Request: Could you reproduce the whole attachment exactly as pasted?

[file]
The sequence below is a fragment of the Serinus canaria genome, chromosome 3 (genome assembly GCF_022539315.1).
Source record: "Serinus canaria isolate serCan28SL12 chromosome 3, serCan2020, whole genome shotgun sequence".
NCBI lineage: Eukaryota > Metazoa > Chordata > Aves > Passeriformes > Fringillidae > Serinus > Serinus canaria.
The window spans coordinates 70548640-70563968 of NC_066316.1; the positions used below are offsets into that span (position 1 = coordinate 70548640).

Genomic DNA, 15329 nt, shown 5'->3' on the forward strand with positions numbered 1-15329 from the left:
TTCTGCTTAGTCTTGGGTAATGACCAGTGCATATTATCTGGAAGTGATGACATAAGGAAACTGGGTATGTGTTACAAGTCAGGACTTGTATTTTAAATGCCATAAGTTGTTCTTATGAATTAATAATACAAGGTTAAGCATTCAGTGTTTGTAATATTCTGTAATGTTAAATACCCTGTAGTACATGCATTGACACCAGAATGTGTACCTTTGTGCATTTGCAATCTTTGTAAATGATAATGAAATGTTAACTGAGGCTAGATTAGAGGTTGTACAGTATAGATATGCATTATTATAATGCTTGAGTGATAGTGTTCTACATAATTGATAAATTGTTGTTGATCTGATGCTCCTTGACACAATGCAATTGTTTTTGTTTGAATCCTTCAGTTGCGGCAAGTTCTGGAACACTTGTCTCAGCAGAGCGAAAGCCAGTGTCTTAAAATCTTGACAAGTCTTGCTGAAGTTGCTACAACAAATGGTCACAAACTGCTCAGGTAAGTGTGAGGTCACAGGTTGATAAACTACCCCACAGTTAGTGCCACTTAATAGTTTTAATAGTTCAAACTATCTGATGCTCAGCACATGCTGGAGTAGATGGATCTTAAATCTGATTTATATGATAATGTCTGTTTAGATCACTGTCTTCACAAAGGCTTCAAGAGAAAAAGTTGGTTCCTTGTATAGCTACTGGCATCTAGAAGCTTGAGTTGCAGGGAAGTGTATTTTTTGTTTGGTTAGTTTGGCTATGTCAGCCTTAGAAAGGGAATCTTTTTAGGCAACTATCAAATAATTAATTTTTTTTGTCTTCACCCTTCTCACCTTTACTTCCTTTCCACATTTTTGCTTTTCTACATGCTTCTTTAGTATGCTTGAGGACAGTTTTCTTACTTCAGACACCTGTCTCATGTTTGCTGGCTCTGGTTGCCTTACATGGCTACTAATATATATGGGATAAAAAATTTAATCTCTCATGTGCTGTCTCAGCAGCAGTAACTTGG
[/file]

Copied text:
The sequence below is a fragment of the Serinus canaria genome, chromosome 3 (genome assembly GCF_022539315.1).
Source record: "Serinus canaria isolate serCan28SL12 chromosome 3, serCan2020, whole genome shotgun sequence".
NCBI lineage: Eukaryota > Metazoa > Chordata > Aves > Passeriformes > Fringillidae > Serinus > Serinus canaria.
The window spans coordinates 70548640-70563968 of NC_066316.1; the positions used below are offsets into that span (position 1 = coordinate 70548640).

Genomic DNA, 15329 nt, shown 5'->3' on the forward strand with positions numbered 1-15329 from the left:
TTCTGCTTAGTCTTGGGTAATGACCAGTGCATATTATCTGGAAGTGATGACATAAGGAAACTGGGTATGTGTTACAAGTCAGGACTTGTATTTTAAATGCCATAAGTTGTTCTTATGAATTAATAATACAAGGTTAAGCATTCAGTGTTTGTAATATTCTGTAATGTTAAATACCCTGTAGTACATGCATTGACACCAGAATGTGTACCTTTGTGCATTTGCAATCTTTGTAAATGATAATGAAATGTTAACTGAGGCTAGATTAGAGGTTGTACAGTATAGATATGCATTATTATAATGCTTGAGTGATAGTGTTCTACATAATTGATAAATTGTTGTTGATCTGATGCTCCTTGACACAATGCAATTGTTTTTGTTTGAATCCTTCAGTTGCGGCAAGTTCTGGAACACTTGTCTCAGCAGAGCGAAAGCCAGTGTCTTAAAATCTTGACAAGTCTTGCTGAAGTTGCTACAACAAATGGTCACAAACTGCTCAGGTAAGTGTGAGGTCACAGGTTGATAAACTACCCCACAGTTAGTGCCACTTAATAGTTTTAATAGTTCAAACTATCTGATGCTCAGCACATGCTGGAGTAGATGGATCTTAAATCTGATTTATATGATAATGTCTGTTTAGATCACTGTCTTCACAAAGGCTTCAAGAGAAAAAGTTGGTTCCTTGTATAGCTACTGGCATCTAGAAGCTTGAGTTGCAGGGAAGTGTATTTTTTGTTTGGTTAGTTTGGCTATGTCAGCCTTAGAAAGGGAATCTTTTTAGGCAACTATCAAATAATTAATTTTTTTTGTCTTCACCCTTCTCACCTTTACTTCCTTTCCACATTTTTGCTTTTCTACATGCTTCTTTAGTATGCTTGAGGACAGTTTTCTTACTTCAGACACCTGTCTCATGTTTGCTGGCTCTGGTTGCCTTACATGGCTACTAATATATATGGGATAAAAAATTTAATCTCTCATGTGCTGTCTCAGCAGCAGTAACTTGG